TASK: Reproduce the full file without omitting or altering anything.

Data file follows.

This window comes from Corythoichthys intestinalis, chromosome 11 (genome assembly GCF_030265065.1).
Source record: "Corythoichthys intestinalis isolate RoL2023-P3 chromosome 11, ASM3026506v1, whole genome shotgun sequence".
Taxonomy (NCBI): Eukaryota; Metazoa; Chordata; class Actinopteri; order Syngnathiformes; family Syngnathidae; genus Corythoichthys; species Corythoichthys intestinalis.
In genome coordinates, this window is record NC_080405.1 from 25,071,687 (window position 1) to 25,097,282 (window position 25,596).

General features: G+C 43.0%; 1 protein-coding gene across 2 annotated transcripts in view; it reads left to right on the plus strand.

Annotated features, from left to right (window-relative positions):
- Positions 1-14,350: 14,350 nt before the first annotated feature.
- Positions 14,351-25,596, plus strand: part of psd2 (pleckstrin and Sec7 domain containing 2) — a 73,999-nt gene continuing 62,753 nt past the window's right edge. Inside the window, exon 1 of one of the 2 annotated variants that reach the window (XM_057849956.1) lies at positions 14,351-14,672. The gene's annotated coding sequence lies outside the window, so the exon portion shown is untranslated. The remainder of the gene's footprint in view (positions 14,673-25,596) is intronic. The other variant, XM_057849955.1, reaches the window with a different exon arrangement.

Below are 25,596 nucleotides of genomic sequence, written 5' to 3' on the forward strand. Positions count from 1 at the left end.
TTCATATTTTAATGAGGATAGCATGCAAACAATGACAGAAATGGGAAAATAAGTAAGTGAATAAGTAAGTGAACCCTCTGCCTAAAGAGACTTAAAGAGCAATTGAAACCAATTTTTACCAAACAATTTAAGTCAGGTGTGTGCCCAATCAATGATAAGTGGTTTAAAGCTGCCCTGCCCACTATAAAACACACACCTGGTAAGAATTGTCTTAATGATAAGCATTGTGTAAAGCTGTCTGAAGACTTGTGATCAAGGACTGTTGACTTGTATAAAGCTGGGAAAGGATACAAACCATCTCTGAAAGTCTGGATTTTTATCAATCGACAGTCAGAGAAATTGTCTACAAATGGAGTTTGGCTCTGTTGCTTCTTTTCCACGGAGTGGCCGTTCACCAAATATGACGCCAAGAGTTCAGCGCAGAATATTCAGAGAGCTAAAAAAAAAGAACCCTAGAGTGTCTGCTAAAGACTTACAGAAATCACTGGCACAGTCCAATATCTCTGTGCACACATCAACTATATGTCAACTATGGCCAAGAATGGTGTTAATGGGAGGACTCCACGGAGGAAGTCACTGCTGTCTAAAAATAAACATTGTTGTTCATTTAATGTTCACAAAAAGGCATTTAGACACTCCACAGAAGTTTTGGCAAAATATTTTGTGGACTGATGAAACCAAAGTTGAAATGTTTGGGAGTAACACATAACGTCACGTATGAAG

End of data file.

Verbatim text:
This window comes from Corythoichthys intestinalis, chromosome 11 (genome assembly GCF_030265065.1).
Source record: "Corythoichthys intestinalis isolate RoL2023-P3 chromosome 11, ASM3026506v1, whole genome shotgun sequence".
Taxonomy (NCBI): Eukaryota; Metazoa; Chordata; class Actinopteri; order Syngnathiformes; family Syngnathidae; genus Corythoichthys; species Corythoichthys intestinalis.
In genome coordinates, this window is record NC_080405.1 from 25,071,687 (window position 1) to 25,097,282 (window position 25,596).

General features: G+C 43.0%; 1 protein-coding gene across 2 annotated transcripts in view; it reads left to right on the plus strand.

Annotated features, from left to right (window-relative positions):
- Positions 1-14,350: 14,350 nt before the first annotated feature.
- Positions 14,351-25,596, plus strand: part of psd2 (pleckstrin and Sec7 domain containing 2) — a 73,999-nt gene continuing 62,753 nt past the window's right edge. Inside the window, exon 1 of one of the 2 annotated variants that reach the window (XM_057849956.1) lies at positions 14,351-14,672. The gene's annotated coding sequence lies outside the window, so the exon portion shown is untranslated. The remainder of the gene's footprint in view (positions 14,673-25,596) is intronic. The other variant, XM_057849955.1, reaches the window with a different exon arrangement.

Below are 25,596 nucleotides of genomic sequence, written 5' to 3' on the forward strand. Positions count from 1 at the left end.
TTCATATTTTAATGAGGATAGCATGCAAACAATGACAGAAATGGGAAAATAAGTAAGTGAATAAGTAAGTGAACCCTCTGCCTAAAGAGACTTAAAGAGCAATTGAAACCAATTTTTACCAAACAATTTAAGTCAGGTGTGTGCCCAATCAATGATAAGTGGTTTAAAGCTGCCCTGCCCACTATAAAACACACACCTGGTAAGAATTGTCTTAATGATAAGCATTGTGTAAAGCTGTCTGAAGACTTGTGATCAAGGACTGTTGACTTGTATAAAGCTGGGAAAGGATACAAACCATCTCTGAAAGTCTGGATTTTTATCAATCGACAGTCAGAGAAATTGTCTACAAATGGAGTTTGGCTCTGTTGCTTCTTTTCCACGGAGTGGCCGTTCACCAAATATGACGCCAAGAGTTCAGCGCAGAATATTCAGAGAGCTAAAAAAAAAGAACCCTAGAGTGTCTGCTAAAGACTTACAGAAATCACTGGCACAGTCCAATATCTCTGTGCACACATCAACTATATGTCAACTATGGCCAAGAATGGTGTTAATGGGAGGACTCCACGGAGGAAGTCACTGCTGTCTAAAAATAAACATTGTTGTTCATTTAATGTTCACAAAAAGGCATTTAGACACTCCACAGAAGTTTTGGCAAAATATTTTGTGGACTGATGAAACCAAAGTTGAAATGTTTGGGAGTAACACATAACGTCACGTATGAAG